Fortinet, in its latest cyber threat assessment program, says no country is immune to security risks and attacks and computer networks around the world are now at risk with sophisticated markets being no exception.

The company says that in the first quarter of 2015, malware attacks in the Philippines mostly leveraged the use of JS (Java Script) and PHP (Hypertext Preprocessor) based malware.

“The key contributors to this growth are the WM and Android malware, both of which have since exploded by as much as 4 digit percentage points. The current top malware is WM/TrojanDownloader.9BB7!tr and serves as a downloader for malicious executables using enabled Word macros,” Fortinet says.

The study says among mobile malware, Triada is currently the top mobile malware in the Philippines. Triada is a sophisticated and modular Android malware that seeks to redirect the money used in in-app purchases to the threat actors.

Kaspersky Lab says Triada, a new Trojan targeting Android devices, is stealthy, modular, persistent and written by very professional cybercriminals.

The stealth capabilities of this malware are very advanced. After getting into the user’s device, Triada implements in nearly every working process and continues to exist in the short-term memory. This makes it almost impossible to detect and delete using antimalware solutions, according to Kaspersky Lab.

The Philippines is among the countries attacked by the Triada malware. The percentage of users attacked in the country is not as many as the incidents recorded in Russia, India and China. However, Kaspersky Lab says makers of Triada are still actively lurking and waiting for more prey.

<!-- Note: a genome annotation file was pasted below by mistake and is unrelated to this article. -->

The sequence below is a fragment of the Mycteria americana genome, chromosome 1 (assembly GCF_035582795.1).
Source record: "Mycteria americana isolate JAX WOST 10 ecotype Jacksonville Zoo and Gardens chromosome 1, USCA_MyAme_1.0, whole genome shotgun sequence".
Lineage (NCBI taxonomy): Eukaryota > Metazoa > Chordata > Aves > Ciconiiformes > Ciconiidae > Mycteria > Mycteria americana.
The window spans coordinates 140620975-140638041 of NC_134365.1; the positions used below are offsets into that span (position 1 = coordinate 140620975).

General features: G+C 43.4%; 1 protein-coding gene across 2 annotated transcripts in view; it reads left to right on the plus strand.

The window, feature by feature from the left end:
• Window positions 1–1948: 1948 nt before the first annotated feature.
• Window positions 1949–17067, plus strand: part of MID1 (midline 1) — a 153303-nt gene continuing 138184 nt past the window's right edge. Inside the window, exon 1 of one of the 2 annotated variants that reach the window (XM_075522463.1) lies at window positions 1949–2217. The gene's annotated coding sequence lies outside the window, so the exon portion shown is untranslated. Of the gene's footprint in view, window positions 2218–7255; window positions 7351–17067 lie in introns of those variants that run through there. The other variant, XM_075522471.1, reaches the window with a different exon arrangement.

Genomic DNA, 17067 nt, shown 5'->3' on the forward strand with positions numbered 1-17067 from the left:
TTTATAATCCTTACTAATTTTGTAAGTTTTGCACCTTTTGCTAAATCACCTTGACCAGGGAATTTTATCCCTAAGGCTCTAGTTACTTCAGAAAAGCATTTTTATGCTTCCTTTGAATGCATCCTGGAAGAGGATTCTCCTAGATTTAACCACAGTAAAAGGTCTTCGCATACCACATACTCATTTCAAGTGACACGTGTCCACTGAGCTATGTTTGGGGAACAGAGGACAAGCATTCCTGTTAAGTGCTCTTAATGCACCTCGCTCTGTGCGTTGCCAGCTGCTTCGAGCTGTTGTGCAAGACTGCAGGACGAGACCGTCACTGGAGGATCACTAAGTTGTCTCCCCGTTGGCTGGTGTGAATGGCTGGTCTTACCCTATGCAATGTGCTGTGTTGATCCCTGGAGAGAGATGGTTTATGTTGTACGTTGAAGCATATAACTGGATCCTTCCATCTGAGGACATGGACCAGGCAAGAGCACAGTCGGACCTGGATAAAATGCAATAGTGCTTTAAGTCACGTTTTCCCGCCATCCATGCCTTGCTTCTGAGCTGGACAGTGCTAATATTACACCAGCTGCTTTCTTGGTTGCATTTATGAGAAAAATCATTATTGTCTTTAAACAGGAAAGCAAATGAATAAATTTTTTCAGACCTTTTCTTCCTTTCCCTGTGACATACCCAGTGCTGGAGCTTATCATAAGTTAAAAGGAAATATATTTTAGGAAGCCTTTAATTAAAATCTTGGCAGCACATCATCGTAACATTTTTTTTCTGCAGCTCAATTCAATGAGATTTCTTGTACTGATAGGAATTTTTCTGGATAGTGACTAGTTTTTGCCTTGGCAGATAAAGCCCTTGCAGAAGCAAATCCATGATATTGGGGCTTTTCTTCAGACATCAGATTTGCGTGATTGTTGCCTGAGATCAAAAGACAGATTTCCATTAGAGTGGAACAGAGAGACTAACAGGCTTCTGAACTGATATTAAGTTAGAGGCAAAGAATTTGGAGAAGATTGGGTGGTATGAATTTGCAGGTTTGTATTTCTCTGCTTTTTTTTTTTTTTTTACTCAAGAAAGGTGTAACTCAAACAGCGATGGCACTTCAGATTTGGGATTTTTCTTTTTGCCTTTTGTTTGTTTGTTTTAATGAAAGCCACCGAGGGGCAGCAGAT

“Kaspersky Lab has recorded a few incidents of Triada infection in the country last year. This clearly shows Filipino Android users are not safe. With nine out of 10 Filipino mobile users using Android-powered devices, the Philippines is definitely at risk of more Android malware infections,” says Anthony Chua, territory channel manager for the Philippines and Singapore at Kaspersky Lab Southeast Asia.

“The Triada malware is a stealthy and continuously evolving malware with the sole target of infecting more and more Android devices. Because it is modular, it can expand and upgrade and we cannot tell exactly who their next targets would be,” Chua says.

Kaspersky Lab says Triada is yet another sign that malware developers are taking Android seriously, and the latest samples are almost as complex and hard to withstand, as their Windows-based kin. The only good way to fight all these threats is to be proactive, and so a good security solution is a must, it says.

John Maddison, senior vice president of products and solutions at Fortinet, says in a statement that businesses, being constantly under cyber attack, should be more prepared.

“With the attack surface dramatically increased and a mature attackers ecosystem, companies have to be ever more vigilant across all their IT assets,” says Maddison.


TRIBUNE

BSP sets own probe on money laundering Written by Ed Velasco Tuesday, 22 March 2016 00:00

The Bangko Sentral ng Pilipinas (BSP) yesterday said it will conduct a separate independent investigation on all entities, institutions and personalities involved in the money laundering controversy.

Deputy governor for supervision and examination sector Nestor Espenilla said they will just finish the result of the Senate committee on banks and financial intermediaries’ investigation before they start their own query.